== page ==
Federal Circuit Patent Bulletin: Dynamic 3D Geosolutions LLC v. Schlumberger Ltd.
“It was inappropriate to hire a senior attorney, one intimately knowledgeable concerning a particular product, its competitors, and its associated business strategies and intellectual property, into a position in which she not only participated in but in fact played a significant role in acquiring a patent used to accuse her former employer’s product of patent infringement.”
On September 12, 2016, in Dynamic 3D Geosolutions LLC v. Schlumberger Ltd., the U.S. Court of Appeals for the Federal Circuit (Lourie,* Wallach, Hughes) affirmed the district court’s disqualification of Acacia’s counsel, Charlotte Rutherford, and dismissal of its complaint alleging infringed U.S. Patent No. 7,986,319, which related to systems and methods of combining seismic and well log data into a real-time, interactive three-dimensional display. The Federal Circuit stated:
We recognize that there are important societal rights implicated by attorney disqualification, such as the right of a party to counsel of its choice and an attorney’s right to freely practice his or her profession. However, there is an overriding countervailing concern suffusing the ethical rules: a client’s entitlement to an attorney’s adherence to her duty of loyalty, encompassing a duty of confidentiality. Accordingly, the obligation to protect a client’s confidential information exists as part of the larger duty of loyalty owed to clients to maintain the integrity of the attorney-client relationship.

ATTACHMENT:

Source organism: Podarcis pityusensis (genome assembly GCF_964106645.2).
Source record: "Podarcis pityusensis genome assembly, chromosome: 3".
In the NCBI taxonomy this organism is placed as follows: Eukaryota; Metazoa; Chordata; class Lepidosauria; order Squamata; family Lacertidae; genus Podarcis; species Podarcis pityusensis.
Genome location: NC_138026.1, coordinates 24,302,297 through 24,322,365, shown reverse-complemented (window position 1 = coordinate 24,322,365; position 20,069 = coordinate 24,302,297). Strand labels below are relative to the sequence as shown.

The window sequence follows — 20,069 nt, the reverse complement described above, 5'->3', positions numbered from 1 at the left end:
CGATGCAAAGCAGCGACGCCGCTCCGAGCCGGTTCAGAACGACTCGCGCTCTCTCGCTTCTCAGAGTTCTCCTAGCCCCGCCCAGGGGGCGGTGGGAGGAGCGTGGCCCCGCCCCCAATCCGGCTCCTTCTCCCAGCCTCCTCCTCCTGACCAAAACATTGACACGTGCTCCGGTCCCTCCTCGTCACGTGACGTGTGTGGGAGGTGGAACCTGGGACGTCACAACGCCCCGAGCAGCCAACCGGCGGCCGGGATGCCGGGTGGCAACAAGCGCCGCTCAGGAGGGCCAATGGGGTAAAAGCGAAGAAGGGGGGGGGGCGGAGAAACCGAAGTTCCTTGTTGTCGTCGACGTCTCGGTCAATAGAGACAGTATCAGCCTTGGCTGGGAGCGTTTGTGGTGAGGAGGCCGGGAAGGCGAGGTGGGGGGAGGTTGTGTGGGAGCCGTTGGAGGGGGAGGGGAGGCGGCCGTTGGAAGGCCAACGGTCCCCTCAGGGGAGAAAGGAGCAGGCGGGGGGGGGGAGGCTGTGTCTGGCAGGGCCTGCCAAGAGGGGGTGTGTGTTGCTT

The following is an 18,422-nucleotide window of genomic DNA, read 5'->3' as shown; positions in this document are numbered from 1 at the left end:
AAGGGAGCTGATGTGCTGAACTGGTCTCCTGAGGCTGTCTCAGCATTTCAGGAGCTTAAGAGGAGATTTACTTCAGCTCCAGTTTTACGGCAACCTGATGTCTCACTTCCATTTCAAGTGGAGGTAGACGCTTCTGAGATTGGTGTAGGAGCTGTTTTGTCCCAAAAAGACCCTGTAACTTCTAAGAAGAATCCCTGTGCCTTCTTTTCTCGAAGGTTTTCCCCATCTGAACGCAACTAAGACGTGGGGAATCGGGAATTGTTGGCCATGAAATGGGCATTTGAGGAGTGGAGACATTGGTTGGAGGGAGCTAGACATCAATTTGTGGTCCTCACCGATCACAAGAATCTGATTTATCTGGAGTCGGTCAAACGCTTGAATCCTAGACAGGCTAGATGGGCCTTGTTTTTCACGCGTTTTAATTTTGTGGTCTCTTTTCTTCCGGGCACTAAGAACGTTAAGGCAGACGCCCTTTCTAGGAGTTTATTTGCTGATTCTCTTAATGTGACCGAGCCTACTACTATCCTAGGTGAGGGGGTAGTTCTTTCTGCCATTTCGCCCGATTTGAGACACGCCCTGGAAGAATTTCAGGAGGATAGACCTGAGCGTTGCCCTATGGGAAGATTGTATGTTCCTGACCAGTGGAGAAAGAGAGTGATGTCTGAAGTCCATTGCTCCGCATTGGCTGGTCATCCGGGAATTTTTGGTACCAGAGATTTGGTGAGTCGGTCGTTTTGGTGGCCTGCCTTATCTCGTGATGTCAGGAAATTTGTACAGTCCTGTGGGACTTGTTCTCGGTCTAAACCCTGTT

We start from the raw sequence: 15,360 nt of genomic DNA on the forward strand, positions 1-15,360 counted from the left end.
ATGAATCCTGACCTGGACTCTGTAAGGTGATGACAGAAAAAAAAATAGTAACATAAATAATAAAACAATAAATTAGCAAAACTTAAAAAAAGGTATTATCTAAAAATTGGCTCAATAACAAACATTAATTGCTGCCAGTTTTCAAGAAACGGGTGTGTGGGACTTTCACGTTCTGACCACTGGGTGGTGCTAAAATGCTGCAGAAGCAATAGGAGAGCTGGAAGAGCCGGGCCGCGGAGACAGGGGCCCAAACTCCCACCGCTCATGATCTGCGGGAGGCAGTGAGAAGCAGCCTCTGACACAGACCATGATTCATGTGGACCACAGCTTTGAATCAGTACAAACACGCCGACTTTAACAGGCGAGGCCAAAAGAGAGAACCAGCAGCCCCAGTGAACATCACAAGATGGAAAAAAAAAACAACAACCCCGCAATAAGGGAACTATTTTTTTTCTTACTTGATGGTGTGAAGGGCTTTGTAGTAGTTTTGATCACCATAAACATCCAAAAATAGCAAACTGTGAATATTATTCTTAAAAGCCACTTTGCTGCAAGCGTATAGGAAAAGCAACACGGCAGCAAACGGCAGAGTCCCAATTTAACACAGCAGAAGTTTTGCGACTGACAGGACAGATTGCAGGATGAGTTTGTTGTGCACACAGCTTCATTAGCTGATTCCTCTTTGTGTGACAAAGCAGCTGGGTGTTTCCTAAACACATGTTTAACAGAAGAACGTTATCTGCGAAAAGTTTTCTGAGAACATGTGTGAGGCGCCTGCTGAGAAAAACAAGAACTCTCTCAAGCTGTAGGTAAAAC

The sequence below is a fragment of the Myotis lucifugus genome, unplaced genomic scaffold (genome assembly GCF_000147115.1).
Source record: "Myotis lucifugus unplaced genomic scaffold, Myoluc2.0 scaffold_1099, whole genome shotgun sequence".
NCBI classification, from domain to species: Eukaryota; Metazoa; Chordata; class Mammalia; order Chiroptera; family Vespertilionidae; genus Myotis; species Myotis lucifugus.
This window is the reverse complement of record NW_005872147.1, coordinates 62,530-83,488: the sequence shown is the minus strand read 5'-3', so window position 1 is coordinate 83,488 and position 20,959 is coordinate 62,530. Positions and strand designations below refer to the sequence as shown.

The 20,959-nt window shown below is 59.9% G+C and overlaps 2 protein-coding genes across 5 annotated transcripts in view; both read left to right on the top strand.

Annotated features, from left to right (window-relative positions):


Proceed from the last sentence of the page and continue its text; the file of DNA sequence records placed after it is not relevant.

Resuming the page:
Rutherford herself admitted attending, as legal counsel for Acacia, meetings with the inventors of the ’319 patent, other in-house counsel, and outside counsel regarding the acquisition of the ’319 patent, and admitted that Schlumberger’s Petrel product was a topic of discussion at those meetings. Her admitted “communication,” particularly the “concurrence with the recommendation by outside counsel and in-house counsel to acquire the [’]319 patent and to sue Schlumberger,” would have entailed assessing the patent’s value as a litigation tool against Schlumberger with knowledge of her former employer’s confidential information. Even if we were to reweigh the evidence, which in our role as an appellate court would be inappropriate, Dynamic 3D’s arguments that Rutherford was not involved in the current suit are thus way wide of the mark. Acacia itself admitted that it failed to screen her from the case, and both Dynamic 3D and Acacia provided privilege logs evincing Rutherford’s involvement in the present suit. Rutherford is therefore irrebuttably presumed to have possessed Schlumberger’s relevant confidential information and was properly found to have been disqualified.
The district court affirmed the sound principle of not suborning the disloyalty of attorneys. It was inappropriate to hire a senior attorney, one intimately knowledgeable concerning a particular product, its competitors, and its associated business strategies and intellectual property, into a position in which she not only participated in but in fact played a significant role in acquiring a patent used to accuse her former employer’s product of patent infringement. . . .